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Gleb Tsipursky


Normalcy Can Kill You

From Boeing’s 737 Max to PG&E wildfires, cognitive biases can lead to death and damage

Published: Tuesday, March 3, 2020 - 13:03

Perhaps the worst quality failure of modern times is Boeing’s 737 Max disaster.

Due to the grounding of its 737 Max airplane following two deadly crashes that killed 346 people, Boeing lost $5 billion in direct revenue by summer 2019. The overall losses—ranging from damage to the brand to losing customers—were valued by investors at more than $25 billion by March 2019. In late 2019, new revelations about problems with the 737 Max further increased Boeing’s losses. And in January 2020, new internal Boeing emails revealed the chaos and incompetence at Boeing’s 737 Max factory, along with how Boeing mocked regulators and dismissed safety concerns. Shortly before the revelation of the emails, Boeing fired its CEO, Dennis Muilenburg, due to the 737 Max fiasco.

What led to this quality disaster for Boeing? On the surface, it came from Boeings efforts to compete effectively with Airbus’ newer and more fuel-efficient airplane, Airbus 320. To do so, Boeing rushed the 737 Max into production and misled the Federal Aviation Administration (FAA) to get rapid approval for the 737 Max. In the process, Boeing failed to install safety systems that its engineers pushed for and did not address known software bugs in the 737 Max, glitches that resulted in the eventual crashes.

The new normal

However, these surface-level quality issues had a deeper cause. Ironically, the transformation of the airline industry in recent decades to make airplanes much safer and accidents incredibly rare is key to understanding Boeing’s quality disaster.

Boeing’s leadership suffered from what cognitive neuroscientists and behavioral economists call the normalcy bias. This judgment error causes our brains to assume things will keep going as they have been—i.e., normally. As a result, we drastically underestimate both the likelihood of a disaster occurring and the impact if it does. The normalcy bias is one of many potentially dangerous cognitive biases, mental blind spots resulting from how our brains are wired.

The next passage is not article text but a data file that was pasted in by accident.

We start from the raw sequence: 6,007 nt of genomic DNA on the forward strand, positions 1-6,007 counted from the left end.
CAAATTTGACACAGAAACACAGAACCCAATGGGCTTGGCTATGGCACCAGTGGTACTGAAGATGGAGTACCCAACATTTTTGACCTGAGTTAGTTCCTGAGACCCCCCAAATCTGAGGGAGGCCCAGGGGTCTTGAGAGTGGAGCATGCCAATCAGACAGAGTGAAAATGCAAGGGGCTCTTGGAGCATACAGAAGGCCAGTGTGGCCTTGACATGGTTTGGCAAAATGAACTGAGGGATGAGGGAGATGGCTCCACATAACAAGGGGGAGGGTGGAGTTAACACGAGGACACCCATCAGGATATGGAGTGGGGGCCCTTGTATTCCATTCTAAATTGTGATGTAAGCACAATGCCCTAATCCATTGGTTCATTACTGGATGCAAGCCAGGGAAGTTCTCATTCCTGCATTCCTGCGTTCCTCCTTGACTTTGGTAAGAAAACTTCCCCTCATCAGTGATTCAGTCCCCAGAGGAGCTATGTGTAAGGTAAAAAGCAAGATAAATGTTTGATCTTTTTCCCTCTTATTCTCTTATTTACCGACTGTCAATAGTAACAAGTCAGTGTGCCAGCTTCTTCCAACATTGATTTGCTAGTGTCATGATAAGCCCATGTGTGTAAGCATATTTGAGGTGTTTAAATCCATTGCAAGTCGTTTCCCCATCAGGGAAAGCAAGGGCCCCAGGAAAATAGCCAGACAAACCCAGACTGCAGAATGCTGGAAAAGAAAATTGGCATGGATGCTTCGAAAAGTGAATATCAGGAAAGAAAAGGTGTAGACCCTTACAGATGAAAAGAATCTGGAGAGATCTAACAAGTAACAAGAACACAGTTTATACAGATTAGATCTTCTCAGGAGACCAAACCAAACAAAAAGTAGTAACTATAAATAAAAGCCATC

Boeing’s 737 Max disaster is a classic case of the normalcy bias. Boeing leadership felt utter confidence in the quality of the airplanes it produced in the last couple of decades due to the company’s safety record. That confidence was deserved, according to statistics on crashes.

From Boeing’s perspective, it would be impossible to imagine that the 737 Max would be less safe than these other recent-model airplanes. The company saw the typical FAA-certification process as simply another bureaucratic hassle that got in the way of doing business and competing with Airbus, as opposed to ensuring quality and safety.

Think this bias in quality affects only big companies? Think again.

Normalcy bias in an electric utility

Of course, the normalcy bias hits midsize and small companies hard as well.

At one of my trainings for small and midsize company executives, Marvin, a risk-management executive in a regional electric utility in the northeast United States, told me about his company being barely prepared when Hurricane Sandy hit in 2012.

The problems stemmed from the fact that key people within senior management felt that reinforcements and repairs done in the aftermath of Hurricane Irene were enough to withstand any damage that Hurricane Sandy would bring, ignoring the reality that the U.S. power grid is already fragile at best.